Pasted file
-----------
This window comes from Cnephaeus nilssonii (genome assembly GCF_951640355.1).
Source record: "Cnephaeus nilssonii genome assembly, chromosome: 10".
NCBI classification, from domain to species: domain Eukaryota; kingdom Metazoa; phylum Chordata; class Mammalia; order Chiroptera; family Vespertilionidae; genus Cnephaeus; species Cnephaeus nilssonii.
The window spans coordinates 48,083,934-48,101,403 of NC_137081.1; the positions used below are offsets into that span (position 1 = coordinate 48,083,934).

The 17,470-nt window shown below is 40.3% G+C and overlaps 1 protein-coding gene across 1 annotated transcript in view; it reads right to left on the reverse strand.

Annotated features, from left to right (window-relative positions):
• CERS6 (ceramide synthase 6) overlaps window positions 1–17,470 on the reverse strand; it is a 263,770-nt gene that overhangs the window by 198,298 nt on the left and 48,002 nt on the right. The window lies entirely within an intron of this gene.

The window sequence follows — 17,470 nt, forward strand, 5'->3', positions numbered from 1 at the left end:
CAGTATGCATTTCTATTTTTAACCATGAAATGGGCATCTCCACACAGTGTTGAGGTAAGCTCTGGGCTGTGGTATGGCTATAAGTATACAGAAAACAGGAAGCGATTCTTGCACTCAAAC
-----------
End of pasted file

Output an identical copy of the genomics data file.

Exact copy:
This window comes from Cnephaeus nilssonii (genome assembly GCF_951640355.1).
Source record: "Cnephaeus nilssonii genome assembly, chromosome: 10".
NCBI classification, from domain to species: domain Eukaryota; kingdom Metazoa; phylum Chordata; class Mammalia; order Chiroptera; family Vespertilionidae; genus Cnephaeus; species Cnephaeus nilssonii.
The window spans coordinates 48,083,934-48,101,403 of NC_137081.1; the positions used below are offsets into that span (position 1 = coordinate 48,083,934).

The 17,470-nt window shown below is 40.3% G+C and overlaps 1 protein-coding gene across 1 annotated transcript in view; it reads right to left on the reverse strand.

Annotated features, from left to right (window-relative positions):
• CERS6 (ceramide synthase 6) overlaps window positions 1–17,470 on the reverse strand; it is a 263,770-nt gene that overhangs the window by 198,298 nt on the left and 48,002 nt on the right. The window lies entirely within an intron of this gene.

The window sequence follows — 17,470 nt, forward strand, 5'->3', positions numbered from 1 at the left end:
CAGTATGCATTTCTATTTTTAACCATGAAATGGGCATCTCCACACAGTGTTGAGGTAAGCTCTGGGCTGTGGTATGGCTATAAGTATACAGAAAACAGGAAGCGATTCTTGCACTCAAAC